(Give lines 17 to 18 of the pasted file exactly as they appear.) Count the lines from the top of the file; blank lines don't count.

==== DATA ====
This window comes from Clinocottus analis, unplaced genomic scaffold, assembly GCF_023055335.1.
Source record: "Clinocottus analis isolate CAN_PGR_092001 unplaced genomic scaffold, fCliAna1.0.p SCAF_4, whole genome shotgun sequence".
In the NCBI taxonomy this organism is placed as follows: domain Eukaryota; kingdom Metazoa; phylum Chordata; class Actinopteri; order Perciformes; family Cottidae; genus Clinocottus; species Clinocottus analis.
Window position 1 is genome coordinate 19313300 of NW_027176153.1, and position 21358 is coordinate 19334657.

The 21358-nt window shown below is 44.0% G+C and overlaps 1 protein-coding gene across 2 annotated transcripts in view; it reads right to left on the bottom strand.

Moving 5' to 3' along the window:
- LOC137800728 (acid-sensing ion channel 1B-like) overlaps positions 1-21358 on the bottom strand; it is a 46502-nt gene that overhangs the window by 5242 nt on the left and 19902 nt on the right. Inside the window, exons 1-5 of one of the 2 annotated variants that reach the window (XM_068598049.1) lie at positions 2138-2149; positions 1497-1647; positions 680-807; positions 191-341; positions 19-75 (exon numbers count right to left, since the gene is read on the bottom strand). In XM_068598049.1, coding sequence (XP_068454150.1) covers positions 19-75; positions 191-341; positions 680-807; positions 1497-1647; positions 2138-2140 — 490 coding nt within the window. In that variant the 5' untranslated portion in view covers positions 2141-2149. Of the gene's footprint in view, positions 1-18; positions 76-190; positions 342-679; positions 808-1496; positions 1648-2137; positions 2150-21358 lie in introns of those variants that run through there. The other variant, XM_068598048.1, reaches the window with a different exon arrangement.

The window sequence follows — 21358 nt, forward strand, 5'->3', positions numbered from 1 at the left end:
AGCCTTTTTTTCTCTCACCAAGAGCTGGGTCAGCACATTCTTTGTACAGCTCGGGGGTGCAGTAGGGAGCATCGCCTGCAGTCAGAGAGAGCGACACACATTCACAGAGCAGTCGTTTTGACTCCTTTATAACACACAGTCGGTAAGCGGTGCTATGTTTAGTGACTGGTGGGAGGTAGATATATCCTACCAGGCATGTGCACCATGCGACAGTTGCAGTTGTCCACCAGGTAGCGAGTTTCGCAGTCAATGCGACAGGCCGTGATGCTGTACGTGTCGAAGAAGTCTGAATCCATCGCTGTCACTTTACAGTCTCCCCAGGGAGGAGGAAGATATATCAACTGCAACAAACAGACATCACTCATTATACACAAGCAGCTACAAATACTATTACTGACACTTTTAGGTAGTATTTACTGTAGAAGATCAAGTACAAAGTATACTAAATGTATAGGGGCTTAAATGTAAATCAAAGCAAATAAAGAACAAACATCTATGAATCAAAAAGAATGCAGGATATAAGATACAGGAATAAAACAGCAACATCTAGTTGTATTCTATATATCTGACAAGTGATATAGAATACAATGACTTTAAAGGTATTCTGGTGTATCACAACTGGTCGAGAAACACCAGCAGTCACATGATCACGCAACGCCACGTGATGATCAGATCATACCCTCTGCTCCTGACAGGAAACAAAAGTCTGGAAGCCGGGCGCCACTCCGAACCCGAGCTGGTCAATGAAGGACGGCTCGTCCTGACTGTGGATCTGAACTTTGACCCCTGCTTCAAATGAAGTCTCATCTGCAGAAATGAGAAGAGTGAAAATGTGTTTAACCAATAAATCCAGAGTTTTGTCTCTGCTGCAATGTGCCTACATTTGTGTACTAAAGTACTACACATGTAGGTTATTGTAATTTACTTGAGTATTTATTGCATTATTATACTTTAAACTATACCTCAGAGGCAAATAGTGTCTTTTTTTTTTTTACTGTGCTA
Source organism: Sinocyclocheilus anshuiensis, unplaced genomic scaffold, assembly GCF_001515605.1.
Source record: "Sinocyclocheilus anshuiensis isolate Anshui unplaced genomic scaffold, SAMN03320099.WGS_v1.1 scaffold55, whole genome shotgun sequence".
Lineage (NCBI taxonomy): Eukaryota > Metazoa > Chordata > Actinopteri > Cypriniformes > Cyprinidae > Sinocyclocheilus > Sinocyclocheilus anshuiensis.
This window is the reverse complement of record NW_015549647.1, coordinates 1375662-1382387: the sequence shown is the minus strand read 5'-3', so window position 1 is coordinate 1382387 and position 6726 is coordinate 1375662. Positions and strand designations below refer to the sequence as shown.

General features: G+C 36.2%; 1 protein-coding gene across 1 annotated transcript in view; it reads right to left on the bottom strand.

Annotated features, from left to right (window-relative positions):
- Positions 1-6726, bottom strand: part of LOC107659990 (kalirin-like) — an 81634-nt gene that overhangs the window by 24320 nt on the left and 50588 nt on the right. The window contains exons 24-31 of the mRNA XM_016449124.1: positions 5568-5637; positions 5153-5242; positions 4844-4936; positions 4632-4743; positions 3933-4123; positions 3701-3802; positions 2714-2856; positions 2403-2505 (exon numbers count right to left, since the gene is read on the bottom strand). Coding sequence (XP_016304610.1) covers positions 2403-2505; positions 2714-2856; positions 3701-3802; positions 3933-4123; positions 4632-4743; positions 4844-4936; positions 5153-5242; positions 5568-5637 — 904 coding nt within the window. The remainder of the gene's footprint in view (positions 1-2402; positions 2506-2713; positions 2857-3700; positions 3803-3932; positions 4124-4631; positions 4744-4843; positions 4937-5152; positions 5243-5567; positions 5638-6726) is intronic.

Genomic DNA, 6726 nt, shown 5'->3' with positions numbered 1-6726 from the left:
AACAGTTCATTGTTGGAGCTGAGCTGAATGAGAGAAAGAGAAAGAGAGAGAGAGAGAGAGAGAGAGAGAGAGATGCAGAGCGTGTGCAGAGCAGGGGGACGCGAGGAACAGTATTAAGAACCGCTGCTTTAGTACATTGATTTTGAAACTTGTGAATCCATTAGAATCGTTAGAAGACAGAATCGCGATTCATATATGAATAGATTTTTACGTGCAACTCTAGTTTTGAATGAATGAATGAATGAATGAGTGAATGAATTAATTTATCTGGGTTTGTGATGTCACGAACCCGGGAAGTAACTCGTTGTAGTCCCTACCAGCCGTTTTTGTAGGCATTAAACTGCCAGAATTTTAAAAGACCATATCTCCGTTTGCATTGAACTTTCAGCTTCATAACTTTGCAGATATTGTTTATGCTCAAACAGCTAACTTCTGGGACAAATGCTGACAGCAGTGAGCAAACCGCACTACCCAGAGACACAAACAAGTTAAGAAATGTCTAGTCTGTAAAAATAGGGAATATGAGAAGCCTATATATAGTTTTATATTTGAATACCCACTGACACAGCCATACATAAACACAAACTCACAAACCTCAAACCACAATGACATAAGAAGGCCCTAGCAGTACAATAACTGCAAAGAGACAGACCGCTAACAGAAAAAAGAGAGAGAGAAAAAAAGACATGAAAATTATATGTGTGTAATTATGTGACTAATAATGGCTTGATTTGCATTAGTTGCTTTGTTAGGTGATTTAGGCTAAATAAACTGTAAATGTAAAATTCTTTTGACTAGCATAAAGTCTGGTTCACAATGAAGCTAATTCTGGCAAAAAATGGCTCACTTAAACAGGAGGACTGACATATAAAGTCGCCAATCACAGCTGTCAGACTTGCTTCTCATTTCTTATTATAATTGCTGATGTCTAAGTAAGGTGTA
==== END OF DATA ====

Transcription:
Genomic DNA, 6726 nt, shown 5'->3' with positions numbered 1-6726 from the left:
AACAGTTCATTGTTGGAGCTGAGCTGAATGAGAGAAAGAGAAAGAGAGAGAGAGAGAGAGAGAGAGAGAGAGATGCAGAGCGTGTGCAGAGCAGGGGGACGCGAGGAACAGTATTAAGAACCGCTGCTTTAGTACATTGATTTTGAAACTTGTGAATCCATTAGAATCGTTAGAAGACAGAATCGCGATTCATATATGAATAGATTTTTACGTGCAACTCTAGTTTTGAATGAATGAATGAATGAATGAGTGAATGAATTAATTTATCTGGGTTTGTGATGTCACGAACCCGGGAAGTAACTCGTTGTAGTCCCTACCAGCCGTTTTTGTAGGCATTAAACTGCCAGAATTTTAAAAGACCATATCTCCGTTTGCATTGAACTTTCAGCTTCATAACTTTGCAGATATTGTTTATGCTCAAACAGCTAACTTCTGGGACAAATGCTGACAGCAGTGAGCAAACCGCACTACCCAGAGACACAAACAAGTTAAGAAATGTCTAGTCTGTAAAAATAGGGAATATGAGAAGCCTATATATAGTTTTATATTTGAATACCCACTGACACAGCCATACATAAACACAAACTCACAAACCTCAAACCACAATGACATAAGAAGGCCCTAGCAGTACAATAACTGCAAAGAGACAGACCGCTAACAGAAAAAAGAGAGAGAGAAAAAAAGACATGAAAATTATATGTGTGTAATTATGTGACTAATAATGGCTTGATTTGCATTAGTTGCTTTGTTAGGTGATTTAGGCTAAATAAACTGTAAATGTAAAATTCTTTTGACTAGCATAAAGTCTGGTTCACAATGAAGCTAATTCTGGCAAAAAATGGCTCACTTAAACAGGAGGACTGACATATAAAGTCGCCAATCACAGCTGTCAGACTTGCTTCTCATTTCTTATTATAATTGCTGATGTCTAAGTAAGGTGTA